A supplement to the Survey of Current Business. Contains historical data and methodological notes for approximately 2,100 series.

CPI Detailed Report. Washington, DC: Bureau of Labor Statistics (monthly).

Consumer Confidence Survey. The Conference Board, 1987- (monthly).

Current Construction Reports, C20, Housing Starts. Washington, DC: Bureau of the Census, 1959- (monthly).

Compensation and Working Conditions. Washington, DC: Bureau of Labor Statistics. May 1991- (monthly).
Previous title is Current Wage Developments. Washington, DC: Bureau of Labor Statistics, 1981- April 1991 (monthly).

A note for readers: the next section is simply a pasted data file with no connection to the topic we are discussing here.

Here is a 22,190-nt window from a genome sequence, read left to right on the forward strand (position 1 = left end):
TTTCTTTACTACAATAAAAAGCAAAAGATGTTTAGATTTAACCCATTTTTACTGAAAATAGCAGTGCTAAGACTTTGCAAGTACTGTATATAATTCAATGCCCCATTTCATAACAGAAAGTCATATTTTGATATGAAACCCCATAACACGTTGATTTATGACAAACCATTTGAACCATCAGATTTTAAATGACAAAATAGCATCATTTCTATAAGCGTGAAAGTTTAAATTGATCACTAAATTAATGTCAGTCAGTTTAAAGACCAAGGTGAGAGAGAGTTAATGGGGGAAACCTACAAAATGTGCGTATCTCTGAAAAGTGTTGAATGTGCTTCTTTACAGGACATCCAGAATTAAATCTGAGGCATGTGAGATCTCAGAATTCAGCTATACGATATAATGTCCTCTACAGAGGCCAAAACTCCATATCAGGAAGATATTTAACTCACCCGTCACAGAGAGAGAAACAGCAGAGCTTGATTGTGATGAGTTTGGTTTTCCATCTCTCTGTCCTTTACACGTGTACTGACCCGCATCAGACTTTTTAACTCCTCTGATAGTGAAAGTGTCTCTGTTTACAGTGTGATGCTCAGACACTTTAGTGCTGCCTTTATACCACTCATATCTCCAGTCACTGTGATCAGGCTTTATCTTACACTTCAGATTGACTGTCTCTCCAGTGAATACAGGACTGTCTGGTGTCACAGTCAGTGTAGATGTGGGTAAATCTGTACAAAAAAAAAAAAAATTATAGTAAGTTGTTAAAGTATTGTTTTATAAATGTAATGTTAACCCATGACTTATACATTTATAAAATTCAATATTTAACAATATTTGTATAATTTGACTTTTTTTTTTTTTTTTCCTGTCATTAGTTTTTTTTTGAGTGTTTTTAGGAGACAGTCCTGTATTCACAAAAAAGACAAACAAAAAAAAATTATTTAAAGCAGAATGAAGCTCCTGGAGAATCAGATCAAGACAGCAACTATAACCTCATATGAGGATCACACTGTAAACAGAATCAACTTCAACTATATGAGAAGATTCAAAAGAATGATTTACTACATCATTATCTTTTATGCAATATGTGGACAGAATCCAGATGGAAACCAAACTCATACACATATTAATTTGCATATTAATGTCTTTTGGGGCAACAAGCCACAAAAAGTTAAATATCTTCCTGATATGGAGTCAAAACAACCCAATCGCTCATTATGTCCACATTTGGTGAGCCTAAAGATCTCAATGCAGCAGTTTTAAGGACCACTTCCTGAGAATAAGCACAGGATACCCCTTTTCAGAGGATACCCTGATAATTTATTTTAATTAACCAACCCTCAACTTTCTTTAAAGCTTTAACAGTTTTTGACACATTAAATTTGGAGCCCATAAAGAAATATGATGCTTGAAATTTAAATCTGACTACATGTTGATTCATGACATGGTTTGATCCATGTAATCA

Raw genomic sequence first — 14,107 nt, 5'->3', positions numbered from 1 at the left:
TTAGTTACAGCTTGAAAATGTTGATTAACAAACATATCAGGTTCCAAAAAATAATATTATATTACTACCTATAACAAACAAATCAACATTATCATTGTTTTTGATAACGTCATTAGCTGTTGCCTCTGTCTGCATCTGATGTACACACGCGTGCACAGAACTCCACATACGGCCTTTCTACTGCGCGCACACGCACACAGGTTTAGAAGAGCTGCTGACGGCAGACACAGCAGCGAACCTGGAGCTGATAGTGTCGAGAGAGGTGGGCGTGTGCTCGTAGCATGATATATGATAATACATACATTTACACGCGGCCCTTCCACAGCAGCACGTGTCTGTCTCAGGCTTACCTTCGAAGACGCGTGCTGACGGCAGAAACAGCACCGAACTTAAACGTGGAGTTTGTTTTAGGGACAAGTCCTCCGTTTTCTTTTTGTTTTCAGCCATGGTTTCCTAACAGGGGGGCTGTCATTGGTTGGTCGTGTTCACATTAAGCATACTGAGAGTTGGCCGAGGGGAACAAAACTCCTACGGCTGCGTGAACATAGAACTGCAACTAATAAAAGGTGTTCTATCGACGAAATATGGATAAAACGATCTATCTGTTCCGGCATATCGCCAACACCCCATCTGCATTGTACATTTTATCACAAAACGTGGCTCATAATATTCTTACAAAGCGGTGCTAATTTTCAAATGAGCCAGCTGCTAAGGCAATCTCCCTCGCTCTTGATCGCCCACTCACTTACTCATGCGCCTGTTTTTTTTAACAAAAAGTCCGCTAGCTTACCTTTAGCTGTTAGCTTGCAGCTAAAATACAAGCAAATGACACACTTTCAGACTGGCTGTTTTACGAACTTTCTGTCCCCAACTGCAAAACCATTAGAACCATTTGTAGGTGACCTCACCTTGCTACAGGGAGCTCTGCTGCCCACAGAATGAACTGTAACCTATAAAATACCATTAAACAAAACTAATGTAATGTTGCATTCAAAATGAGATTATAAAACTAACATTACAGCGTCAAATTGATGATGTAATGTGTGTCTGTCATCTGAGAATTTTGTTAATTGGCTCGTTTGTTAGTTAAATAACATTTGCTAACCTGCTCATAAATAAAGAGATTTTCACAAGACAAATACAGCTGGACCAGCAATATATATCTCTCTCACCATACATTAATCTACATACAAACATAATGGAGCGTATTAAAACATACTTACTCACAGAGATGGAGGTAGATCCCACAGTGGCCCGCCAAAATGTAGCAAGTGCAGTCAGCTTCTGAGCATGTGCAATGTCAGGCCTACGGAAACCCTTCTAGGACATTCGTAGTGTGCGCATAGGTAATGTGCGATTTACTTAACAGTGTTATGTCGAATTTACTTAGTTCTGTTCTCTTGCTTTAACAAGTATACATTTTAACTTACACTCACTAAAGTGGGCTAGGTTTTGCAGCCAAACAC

Dow Jones News/Retrieval. Princeton, NJ: Dow Jones.
Contains over 40 continuously updated online databases.

Economic Indicators. Washington, DC: Government Printing Office (GPO), 1948- (monthly).

Economic Report of the President. Washington, DC: Office of the President, 1950- (annual).

Employment and Earnings. Washington, DC: Bureau of Labor Statistics, 1954- (monthly).

Federal Reserve Bulletin. Washington, DC: GPO, 1915- (monthly).

Handbook of Cyclical Indicators. Washington, DC: U.S. Department of Commerce, Bureau of Economic Analysis, 1977-1984 (biennial). (Ceased publication.)
Biennial supplement to the now-defunct Business Conditions Digest containing both historical time series of indicators and explanations of what the indicators mean and how they were calculated.

MLR, Monthly Labor Review. Washington, DC: Bureau of Labor Statistics, 1915- (monthly)

Manufacturing Investment Outlook. NY: The Conference Board, 1987- (quarterly).